Rachel’s Legacy

Written by Julie Thomas
Review by Katie Stine

There are times when the plot of a book is better than the execution. This is one of those cases. In this WWII novel, with multiple timelines and multiple points of view, Rachel’s Legacy explores the secrets found in letters dating from the Nazi regime, written in Hebrew. Dr. Kobi Voight is our main protagonist, an Australian art scholar whose focus is the German artist Albrecht Dürer.  In contemporary times, his mother gives him some old letters, which she believes her German mother bought at a flea market years ago. When he travels to Berlin for his Ph.D., he has the letters translated, finding out that they were written by a Jewish Resistance fighter who signs them as “Ruby.” The letters are to the baby she has given up and hidden with a German farmer during the war. Kobi spends his time in Berlin discovering the true identity of Ruby and her baby, leading to family discoveries and a lost Dürer painting.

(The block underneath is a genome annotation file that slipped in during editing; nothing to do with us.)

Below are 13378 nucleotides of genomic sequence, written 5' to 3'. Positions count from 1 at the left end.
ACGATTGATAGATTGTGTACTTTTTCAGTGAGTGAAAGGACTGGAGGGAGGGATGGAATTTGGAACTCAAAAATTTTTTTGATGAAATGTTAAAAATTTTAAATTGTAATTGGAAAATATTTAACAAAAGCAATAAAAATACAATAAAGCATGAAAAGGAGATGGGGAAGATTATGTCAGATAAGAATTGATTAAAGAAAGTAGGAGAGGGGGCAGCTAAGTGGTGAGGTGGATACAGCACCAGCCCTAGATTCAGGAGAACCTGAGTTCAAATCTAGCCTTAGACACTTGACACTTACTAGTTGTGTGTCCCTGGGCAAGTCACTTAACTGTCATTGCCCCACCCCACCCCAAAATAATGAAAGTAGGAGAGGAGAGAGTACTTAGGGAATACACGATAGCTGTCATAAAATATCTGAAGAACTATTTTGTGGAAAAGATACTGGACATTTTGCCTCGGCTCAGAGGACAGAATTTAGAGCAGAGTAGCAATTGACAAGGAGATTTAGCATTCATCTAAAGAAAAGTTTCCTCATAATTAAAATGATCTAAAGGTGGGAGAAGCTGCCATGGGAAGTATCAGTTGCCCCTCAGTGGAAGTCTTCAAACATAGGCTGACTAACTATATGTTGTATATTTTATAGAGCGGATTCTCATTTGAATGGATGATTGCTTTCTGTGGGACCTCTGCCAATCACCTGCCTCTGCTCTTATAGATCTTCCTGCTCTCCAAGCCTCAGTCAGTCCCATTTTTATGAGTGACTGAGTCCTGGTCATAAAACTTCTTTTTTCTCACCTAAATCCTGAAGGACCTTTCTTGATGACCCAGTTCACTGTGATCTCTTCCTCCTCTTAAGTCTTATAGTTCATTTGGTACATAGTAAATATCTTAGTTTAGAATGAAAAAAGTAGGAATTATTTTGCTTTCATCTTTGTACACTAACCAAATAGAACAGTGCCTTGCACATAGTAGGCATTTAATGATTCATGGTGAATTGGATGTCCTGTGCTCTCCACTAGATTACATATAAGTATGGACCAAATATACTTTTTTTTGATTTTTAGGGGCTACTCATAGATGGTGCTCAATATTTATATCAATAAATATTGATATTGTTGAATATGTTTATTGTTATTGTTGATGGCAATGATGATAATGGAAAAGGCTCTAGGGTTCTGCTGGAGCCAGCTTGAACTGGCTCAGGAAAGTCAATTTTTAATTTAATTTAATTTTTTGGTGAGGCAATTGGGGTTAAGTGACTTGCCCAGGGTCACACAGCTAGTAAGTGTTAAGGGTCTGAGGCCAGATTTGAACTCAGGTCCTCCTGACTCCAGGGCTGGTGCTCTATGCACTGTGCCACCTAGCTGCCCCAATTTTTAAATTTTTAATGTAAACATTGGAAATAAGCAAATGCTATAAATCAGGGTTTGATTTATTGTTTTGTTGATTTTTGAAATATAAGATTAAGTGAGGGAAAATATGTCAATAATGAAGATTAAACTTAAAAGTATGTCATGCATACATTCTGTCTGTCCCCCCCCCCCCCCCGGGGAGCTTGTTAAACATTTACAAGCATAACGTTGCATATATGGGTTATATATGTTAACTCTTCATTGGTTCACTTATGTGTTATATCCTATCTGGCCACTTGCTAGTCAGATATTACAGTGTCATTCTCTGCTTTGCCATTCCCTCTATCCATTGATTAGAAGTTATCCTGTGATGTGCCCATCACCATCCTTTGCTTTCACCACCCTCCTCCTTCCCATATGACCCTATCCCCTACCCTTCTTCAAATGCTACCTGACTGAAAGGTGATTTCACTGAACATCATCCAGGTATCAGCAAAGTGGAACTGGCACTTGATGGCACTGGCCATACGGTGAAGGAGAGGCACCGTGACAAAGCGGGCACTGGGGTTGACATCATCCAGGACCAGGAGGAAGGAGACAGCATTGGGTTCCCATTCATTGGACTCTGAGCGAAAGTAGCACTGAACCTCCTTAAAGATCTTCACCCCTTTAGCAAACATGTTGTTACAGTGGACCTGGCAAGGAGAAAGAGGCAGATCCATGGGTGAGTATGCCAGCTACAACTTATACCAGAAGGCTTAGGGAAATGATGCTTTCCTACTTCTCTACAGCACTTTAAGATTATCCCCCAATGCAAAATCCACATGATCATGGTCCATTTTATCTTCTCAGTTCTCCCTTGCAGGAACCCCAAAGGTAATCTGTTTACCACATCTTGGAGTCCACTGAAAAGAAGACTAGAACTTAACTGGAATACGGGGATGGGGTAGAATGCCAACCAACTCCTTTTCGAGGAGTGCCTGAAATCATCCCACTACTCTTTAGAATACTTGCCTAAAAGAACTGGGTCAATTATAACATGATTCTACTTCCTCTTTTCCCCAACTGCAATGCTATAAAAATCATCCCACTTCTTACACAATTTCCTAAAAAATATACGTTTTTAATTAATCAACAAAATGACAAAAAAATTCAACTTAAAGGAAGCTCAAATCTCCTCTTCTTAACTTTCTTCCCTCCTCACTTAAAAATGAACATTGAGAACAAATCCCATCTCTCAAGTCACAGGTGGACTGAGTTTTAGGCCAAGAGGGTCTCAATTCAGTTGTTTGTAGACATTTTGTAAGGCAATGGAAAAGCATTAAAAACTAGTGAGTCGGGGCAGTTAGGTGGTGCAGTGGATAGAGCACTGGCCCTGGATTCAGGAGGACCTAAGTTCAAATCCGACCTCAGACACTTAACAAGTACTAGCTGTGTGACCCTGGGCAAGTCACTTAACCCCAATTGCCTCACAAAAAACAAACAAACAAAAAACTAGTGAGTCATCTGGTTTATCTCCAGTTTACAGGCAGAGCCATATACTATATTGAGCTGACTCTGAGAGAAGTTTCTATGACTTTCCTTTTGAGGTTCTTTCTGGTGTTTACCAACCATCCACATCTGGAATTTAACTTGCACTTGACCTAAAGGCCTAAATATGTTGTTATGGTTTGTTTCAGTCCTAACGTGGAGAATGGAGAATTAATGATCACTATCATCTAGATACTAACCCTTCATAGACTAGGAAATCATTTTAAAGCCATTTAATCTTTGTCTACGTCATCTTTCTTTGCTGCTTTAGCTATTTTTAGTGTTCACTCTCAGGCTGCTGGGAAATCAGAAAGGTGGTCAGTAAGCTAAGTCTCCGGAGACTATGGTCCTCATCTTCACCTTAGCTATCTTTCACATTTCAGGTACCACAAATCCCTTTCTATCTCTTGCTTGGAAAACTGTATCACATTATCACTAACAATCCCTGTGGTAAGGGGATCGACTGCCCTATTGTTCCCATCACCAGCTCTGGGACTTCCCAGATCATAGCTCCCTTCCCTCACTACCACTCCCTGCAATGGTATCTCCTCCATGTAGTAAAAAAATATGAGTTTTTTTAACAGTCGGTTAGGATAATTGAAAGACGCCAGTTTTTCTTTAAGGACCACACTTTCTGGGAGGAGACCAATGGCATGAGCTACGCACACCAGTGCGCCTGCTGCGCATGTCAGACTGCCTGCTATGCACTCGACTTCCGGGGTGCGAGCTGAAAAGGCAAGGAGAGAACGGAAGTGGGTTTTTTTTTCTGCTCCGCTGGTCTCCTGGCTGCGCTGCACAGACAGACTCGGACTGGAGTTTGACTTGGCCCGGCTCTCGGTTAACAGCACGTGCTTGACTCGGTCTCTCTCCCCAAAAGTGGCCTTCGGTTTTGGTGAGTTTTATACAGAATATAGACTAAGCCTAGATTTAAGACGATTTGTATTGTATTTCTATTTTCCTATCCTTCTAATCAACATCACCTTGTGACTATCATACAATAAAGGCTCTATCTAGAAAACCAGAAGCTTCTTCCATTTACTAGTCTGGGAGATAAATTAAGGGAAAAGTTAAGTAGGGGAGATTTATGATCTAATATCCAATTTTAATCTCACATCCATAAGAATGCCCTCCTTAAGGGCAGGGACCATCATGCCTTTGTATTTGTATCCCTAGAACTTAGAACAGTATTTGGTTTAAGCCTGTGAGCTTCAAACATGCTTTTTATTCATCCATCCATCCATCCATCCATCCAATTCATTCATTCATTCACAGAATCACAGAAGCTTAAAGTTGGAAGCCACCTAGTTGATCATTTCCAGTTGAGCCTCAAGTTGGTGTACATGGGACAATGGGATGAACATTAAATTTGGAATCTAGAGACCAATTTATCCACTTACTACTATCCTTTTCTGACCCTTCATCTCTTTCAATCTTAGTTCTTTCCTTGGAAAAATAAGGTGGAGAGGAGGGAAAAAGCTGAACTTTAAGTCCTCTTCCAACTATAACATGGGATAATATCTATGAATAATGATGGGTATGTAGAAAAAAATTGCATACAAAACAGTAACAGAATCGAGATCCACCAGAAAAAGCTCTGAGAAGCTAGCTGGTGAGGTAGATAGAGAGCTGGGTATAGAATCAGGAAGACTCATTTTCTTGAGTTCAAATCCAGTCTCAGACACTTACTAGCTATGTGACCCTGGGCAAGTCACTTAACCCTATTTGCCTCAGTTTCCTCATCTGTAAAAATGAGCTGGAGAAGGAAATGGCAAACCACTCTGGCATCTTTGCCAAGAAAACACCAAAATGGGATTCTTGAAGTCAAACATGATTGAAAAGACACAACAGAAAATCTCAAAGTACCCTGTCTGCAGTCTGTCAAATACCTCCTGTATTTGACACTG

This is clearly a very well-researched book, with incredible details. However, because of its complex plotlines, large sections of the book are summaries of lives, reading more like the author’s character notes as opposed to fully realized prose designed to immerse a reader, or to evoke an emotion. Rachel’s Legacy is the second in a series (after The Keeper of Secrets); however, it seems to function well as a standalone. If one is particularly drawn to WWII as a time period, or to Holocaust aftermath stories, this is worth the read for the plotline.